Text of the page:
Our approach was support and encourage first–and let that inspire each other to be the best we can be. My sisters and I would enjoy sharing what we learned in lessons with one another – essentially it was like we were getting four times the lessons!
 

Marie Speziale, Sarah and Susan Slaughter

At an early age we were introduced to top performers and educators in the trumpet field like Maynard Ferguson, Susan Slaughter, Doc Severinson, Marvin Stamm, Mike Vax, Keith Johnson, Marie Speziale, Chlora Bryant, Willie Thomas, and more. These connections made at an early age really set our experience on trumpet in an exciting direction. After being invited to open for the IWBC conference in St. Louis, Susan Slaughter with the St. Louis Symphony invited us to solo with the St. Louis Symphony years later. So, these connections made at an early age were defining and we still keep in touch with many.

After graduating from Arizona State University studying with David Hickman (see below for more about these studies), we hit the road. In this capacity, we performed full-time presenting community concerts in association with the National Endowment for the Arts, State Arts Councils, Conn-Selmer Inc., Educational Residencies in elementary and collegiate settings, music ministry support, conference performances, guest soloing appearances, and more. We were self-managed and enjoyed running every aspect of the business from promotional work, contract and grant writing, communications, programming, etc. With all of this, we started published our own online magazine, and called it “Stonebrass The Magazine”, featuring people we met along our travels and life stories. We also organized scholarships for students to attend camps and special music function around the country.  It was real life field experience.

I look back and am so grateful for this time we spent as a family in this capacity from an early age. I believe because of this influence and love of music that my parents passed down, I always knew music was going to be the route I took, career-wise. I will never forget when my middle school band director, Mr. Bachand, asked me what I wanted to be when I grew up. Without hesitating, I exclaimed I wanted to perform on trumpet and teach!
SC: What a fantastic story! You eventually went to the Interlochen Arts Academy—was that where you graduated from high school?
SS: Yes! My sisters and I graduated our senior year from Interlochen Arts Academy in 2000. While there, we studied with Dr. Stanley Friedman. This was a magical experience, making amazing musical memories. Always want to get back there, hopefully sooner than later.
SC: Then you went to Arizona State University for your Undergraduate studying with David Hickman. That’s one of the big music schools. What was it like?

SS: Studying at Arizona State University was a memorable and pivotal moment in my sisters and I trumpet playing career. There is so much I could share that was defining and shaping experiences in musical growth. One of the reasons we chose to attend ASU, in addition to studying with David Hickman, was the Rafael Méndez Library and the ability to work directly from this.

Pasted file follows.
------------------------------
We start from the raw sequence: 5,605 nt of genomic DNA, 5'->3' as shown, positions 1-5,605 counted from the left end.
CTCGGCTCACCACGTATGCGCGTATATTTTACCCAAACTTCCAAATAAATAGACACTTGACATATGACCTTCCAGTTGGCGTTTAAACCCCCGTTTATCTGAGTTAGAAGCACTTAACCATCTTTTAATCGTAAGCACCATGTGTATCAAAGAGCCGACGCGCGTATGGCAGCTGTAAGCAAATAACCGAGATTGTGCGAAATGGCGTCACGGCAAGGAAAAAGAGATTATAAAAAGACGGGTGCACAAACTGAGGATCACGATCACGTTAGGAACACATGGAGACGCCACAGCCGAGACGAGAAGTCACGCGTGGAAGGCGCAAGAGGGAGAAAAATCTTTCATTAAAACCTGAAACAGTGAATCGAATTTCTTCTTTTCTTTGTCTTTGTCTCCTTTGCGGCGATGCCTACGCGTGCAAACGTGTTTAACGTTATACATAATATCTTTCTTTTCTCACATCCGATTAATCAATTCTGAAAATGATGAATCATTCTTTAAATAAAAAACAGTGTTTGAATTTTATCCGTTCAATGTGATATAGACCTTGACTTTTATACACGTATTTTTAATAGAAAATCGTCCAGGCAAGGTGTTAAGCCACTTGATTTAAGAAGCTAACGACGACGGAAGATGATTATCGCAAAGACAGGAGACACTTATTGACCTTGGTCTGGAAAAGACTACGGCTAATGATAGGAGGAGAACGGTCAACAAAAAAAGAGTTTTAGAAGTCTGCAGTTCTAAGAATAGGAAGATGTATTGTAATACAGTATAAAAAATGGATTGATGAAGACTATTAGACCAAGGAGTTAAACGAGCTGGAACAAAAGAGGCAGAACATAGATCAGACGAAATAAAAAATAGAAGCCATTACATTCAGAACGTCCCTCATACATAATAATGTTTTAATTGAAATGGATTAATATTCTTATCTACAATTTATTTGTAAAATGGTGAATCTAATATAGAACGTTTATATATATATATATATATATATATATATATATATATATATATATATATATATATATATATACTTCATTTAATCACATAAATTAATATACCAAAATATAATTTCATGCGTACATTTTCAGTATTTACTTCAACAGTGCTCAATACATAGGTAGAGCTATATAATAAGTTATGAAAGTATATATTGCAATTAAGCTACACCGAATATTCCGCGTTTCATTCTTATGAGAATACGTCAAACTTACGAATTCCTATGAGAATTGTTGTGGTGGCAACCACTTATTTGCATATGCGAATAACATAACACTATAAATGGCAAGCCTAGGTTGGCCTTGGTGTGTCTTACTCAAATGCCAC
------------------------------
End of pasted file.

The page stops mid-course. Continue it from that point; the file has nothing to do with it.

After we performed a tribute performance to Méndez with Doc Severinsen, the twin sons of the late Méndez granted us rights to perform all the trio music from the library. With this permission, bands and orchestras didn’t need to pay fees to collaborate with this music. Outside of this, the instruction, guidance and experience the university, faculty and ensembles provided was top notch and a dynamic experience.

 
SC: And then you went to CU Boulder to complete both your masters and doctorate, studying with Terry Sawchuk. 
SS: Yes, I value and am so grateful for my time at CU Boulder in my graduate studies. Much like my growing years, there is so much I could say, the experience was truly one of kind. For five years, I was a trumpet teaching assistant where I was able to teach Undergraduate students.
As part of the Assistantship, I performed in the Flatirons Brass Quintet. With this group, I was invited to compete in the Fischoff competition three times, receiving Bronze in 2009.
I also set up the CU Trumpet Alliance CUTA student group that was able to bring in top notch guests, as well as eventually send the whole studio to the National Trumpet Competition. CU provided experiences for me to build so many aspects of myself–not just me as a musician and trumpeter. I invested a lot of energy into the program including being the Assistant to the Director of the CU Summer Music Academy for three years. I also spearheaded the 2015-2016 audition season and was Interim Assistant Dean of Outreach and Recruitment. I enjoyed doing a lot of design work for the Band Program. I appreciated the support and trust faculty and administration provided throughout the process of graduate studies.
While at CU I became involved in the Graduate Teacher Program – as a Lead Graduate for three years, I organized and set up workshops for the College of Music, provided teaching consultations for fellow colleagues throughout the University and more. The Director at the time, Dr. Laura Border was the one who first introduced me to the Kolb Learning Style Inventory, a learning paradigm that ultimately turned out to the be the basis of my Dissertation work at CU and continues to inform my approach to music student learning and music teacher instruction.
 
SC: What did you write about for your dissertation at CU?